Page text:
The present unfolds as I trace my way along the thin black lines laid across the page. Woolf writes; I read. We then assemble these fractured signs, these fleeting moments in our conversations to compose a unified whole. A scene passes. My eyes discern a pattern and then resume their marked progression, following a clearly defined line across the blank space of the page, like caravans perpetually marching (Years 3) slowly wheeling like the rays of a searchlight the days, the weeks, the years passed one after another across the sky (Years 4). But these words and the reality they describe and create are uncertain (Years 3). The present slips into the past, caught in a torrent of images, of light and sound that draw me deeper within the rhythm of Woolf's prose. And, despite my intended focus everybody in the crowded street, it seemed, had some end in view (Years 5) I am left undefined, without beginning or end.
[...] To the Lighthouse immerses us in the unceasing and overwhelming complexity of the human experience by revealing the fluid and inter-related moments that define being. The Years divides our experience of reality into scenes, forcing us to acknowledge the process by which we weave these bits and pieces together to create our perception of reality. Both present us with questions, engaging us in conversation with Woolf as we examine the lines that divide and distinguish reality from fiction and expression from experience. [...]
[...] In 1910 the language and form of the text changes, expressing a shift in thought, a breaking free from the oppressive structures that dominated the previous scenes. What was certain and absolute, is suddenly broken, opened to new possibilities as the relationships between these characters and their world shifts. It is as if puzzle were solved, and then broken” (Years 160). Sara, Rose and Maggie enter into conversation, examining the distinction between the past and the present, between reality and fiction as they question the structures that had defined them: They talked, she thought, as if Abercorn Terrace were a scene in a play. [...]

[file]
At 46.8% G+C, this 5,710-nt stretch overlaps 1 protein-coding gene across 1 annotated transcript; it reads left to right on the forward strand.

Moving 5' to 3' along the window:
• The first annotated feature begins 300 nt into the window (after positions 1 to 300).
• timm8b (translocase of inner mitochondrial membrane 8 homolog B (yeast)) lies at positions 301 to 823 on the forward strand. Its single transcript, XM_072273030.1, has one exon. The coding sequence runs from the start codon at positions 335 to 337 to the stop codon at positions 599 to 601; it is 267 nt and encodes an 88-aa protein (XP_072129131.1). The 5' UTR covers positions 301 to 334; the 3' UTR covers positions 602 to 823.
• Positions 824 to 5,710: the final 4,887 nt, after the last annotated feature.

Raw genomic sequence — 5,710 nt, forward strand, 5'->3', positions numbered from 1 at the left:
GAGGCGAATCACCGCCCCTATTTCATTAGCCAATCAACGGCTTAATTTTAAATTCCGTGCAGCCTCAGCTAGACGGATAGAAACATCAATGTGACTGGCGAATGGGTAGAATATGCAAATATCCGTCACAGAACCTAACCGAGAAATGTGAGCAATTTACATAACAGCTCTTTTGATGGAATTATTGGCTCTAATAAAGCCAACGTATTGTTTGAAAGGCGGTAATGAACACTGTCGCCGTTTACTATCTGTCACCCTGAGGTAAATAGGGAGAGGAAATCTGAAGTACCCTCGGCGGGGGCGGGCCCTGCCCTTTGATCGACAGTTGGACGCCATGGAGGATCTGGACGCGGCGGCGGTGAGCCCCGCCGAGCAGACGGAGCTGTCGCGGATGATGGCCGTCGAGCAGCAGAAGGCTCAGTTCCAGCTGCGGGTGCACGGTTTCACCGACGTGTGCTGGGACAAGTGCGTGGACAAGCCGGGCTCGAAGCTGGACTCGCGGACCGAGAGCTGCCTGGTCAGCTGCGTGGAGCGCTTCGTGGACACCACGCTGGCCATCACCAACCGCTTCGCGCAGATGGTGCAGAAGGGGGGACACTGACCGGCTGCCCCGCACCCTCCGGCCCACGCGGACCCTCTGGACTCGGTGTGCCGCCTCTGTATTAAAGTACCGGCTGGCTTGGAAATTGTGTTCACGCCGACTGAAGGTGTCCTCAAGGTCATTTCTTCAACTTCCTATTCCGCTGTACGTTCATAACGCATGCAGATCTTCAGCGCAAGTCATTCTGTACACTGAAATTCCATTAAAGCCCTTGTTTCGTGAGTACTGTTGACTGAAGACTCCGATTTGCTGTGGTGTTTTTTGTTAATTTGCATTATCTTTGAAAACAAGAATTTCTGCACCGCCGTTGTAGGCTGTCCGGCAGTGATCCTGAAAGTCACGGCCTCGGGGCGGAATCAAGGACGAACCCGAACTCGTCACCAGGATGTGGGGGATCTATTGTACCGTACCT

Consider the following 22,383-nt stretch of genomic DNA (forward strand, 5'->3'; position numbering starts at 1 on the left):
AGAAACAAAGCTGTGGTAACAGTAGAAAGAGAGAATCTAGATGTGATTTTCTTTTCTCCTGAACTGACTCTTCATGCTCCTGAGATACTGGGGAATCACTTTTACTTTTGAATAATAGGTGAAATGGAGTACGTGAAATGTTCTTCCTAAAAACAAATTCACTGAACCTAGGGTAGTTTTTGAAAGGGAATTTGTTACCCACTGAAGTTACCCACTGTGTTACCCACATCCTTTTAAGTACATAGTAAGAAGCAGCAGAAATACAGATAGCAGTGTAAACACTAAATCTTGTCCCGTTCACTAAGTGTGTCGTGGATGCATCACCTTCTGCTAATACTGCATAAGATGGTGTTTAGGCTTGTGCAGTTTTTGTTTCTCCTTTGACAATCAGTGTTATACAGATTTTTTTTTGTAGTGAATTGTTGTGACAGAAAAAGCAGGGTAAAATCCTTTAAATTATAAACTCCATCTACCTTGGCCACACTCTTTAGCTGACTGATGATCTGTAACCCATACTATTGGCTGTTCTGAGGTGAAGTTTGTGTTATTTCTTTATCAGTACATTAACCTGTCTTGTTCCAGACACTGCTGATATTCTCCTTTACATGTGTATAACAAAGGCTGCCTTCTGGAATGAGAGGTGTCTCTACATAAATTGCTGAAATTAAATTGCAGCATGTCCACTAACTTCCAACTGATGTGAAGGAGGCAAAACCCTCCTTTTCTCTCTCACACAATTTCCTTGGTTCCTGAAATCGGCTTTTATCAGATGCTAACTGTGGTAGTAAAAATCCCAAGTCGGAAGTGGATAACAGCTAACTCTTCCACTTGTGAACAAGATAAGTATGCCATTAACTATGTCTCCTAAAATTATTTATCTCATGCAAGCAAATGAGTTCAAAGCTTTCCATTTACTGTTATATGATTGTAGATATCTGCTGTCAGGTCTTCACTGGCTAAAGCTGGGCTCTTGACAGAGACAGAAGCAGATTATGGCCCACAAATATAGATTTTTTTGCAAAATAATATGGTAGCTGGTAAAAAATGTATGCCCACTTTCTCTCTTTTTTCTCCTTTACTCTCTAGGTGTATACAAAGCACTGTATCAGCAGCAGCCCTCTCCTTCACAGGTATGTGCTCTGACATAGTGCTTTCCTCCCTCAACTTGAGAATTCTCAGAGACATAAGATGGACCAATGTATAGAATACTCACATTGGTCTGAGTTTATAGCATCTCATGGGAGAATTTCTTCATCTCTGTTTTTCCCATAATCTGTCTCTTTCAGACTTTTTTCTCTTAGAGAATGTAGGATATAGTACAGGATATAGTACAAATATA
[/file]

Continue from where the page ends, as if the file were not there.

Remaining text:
[...] As the world changes, the individual moments and experiences that defined each character are consumed, suspended in silence. We are left with a question: “Will you fade? Will you perish?” (Lighthouse 129). In the final scene, we return with what remains of the Ramsays, searching for an answer, for a pattern by which we can make sense of our own being in this chaotic and fluid world. The final scene unfolds through the perspective of an artist. Lily sits upon the beach as she attempts to sift through the onslaught of sensations she experiences through her artist expressions. [...]
[...] Both Eleanor and Delia ask, continuously, “Where am (Years 25) They describe their lives as scene in a play” acknowledging the space between meaning and the expressions that define them. And, as the years progress, memory and emotion, suppressed desires and fears, slowly build upon one another, creating the lenses through which the story unfolds. Woolf's prose expands as the years pass. Her characters fall into the stream of life, moving further from their social assumptions and expectations as they explore alternate ways of seeing and being in the world. [...]
[...] The scenes and moments that define our experience of To the Lighthouse flow in and out of one another without space or title to distinguish where one ends and another begins. The text is revealed through voices; each character speaks, expressing their narratives through Woolf's prose to create the whole which we perceive. Our eyes follow, overwhelmed, and, without a place to rest or settle, they expand to encompass the multiple voices that resound throughout the novel . In our progression across the page, we create each character and the world of which they are a part. [...]
using our reader.